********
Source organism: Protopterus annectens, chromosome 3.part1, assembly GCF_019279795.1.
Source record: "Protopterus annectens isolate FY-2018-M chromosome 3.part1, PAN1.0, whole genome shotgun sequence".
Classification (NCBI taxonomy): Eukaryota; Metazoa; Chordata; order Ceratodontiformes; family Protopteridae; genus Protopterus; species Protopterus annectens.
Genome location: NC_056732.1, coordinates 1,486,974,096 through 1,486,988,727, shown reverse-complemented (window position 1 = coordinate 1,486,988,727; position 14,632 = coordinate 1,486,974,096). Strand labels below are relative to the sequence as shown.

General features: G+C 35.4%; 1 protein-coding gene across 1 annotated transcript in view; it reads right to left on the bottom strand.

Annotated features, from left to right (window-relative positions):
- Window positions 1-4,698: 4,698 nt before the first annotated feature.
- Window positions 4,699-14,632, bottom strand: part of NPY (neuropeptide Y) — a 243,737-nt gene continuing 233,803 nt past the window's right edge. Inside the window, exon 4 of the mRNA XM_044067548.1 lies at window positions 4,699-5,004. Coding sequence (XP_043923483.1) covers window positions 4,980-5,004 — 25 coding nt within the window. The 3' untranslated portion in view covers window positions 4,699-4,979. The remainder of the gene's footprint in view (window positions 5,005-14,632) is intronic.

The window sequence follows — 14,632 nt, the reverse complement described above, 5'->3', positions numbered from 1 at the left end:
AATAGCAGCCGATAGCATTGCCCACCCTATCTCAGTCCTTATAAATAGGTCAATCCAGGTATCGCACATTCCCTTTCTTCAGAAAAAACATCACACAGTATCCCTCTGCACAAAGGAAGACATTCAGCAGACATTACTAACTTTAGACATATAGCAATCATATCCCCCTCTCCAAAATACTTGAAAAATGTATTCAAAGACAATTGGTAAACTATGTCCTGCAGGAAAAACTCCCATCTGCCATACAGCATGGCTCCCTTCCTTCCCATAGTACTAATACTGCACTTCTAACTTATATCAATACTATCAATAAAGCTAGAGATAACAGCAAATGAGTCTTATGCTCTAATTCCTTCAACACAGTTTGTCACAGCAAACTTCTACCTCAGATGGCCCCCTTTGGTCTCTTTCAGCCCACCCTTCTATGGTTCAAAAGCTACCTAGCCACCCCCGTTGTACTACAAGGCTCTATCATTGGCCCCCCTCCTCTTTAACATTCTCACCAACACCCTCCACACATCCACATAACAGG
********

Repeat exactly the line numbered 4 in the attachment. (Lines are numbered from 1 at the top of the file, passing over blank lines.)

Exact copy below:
Genome location: NC_056732.1, coordinates 1,486,974,096 through 1,486,988,727, shown reverse-complemented (window position 1 = coordinate 1,486,988,727; position 14,632 = coordinate 1,486,974,096). Strand labels below are relative to the sequence as shown.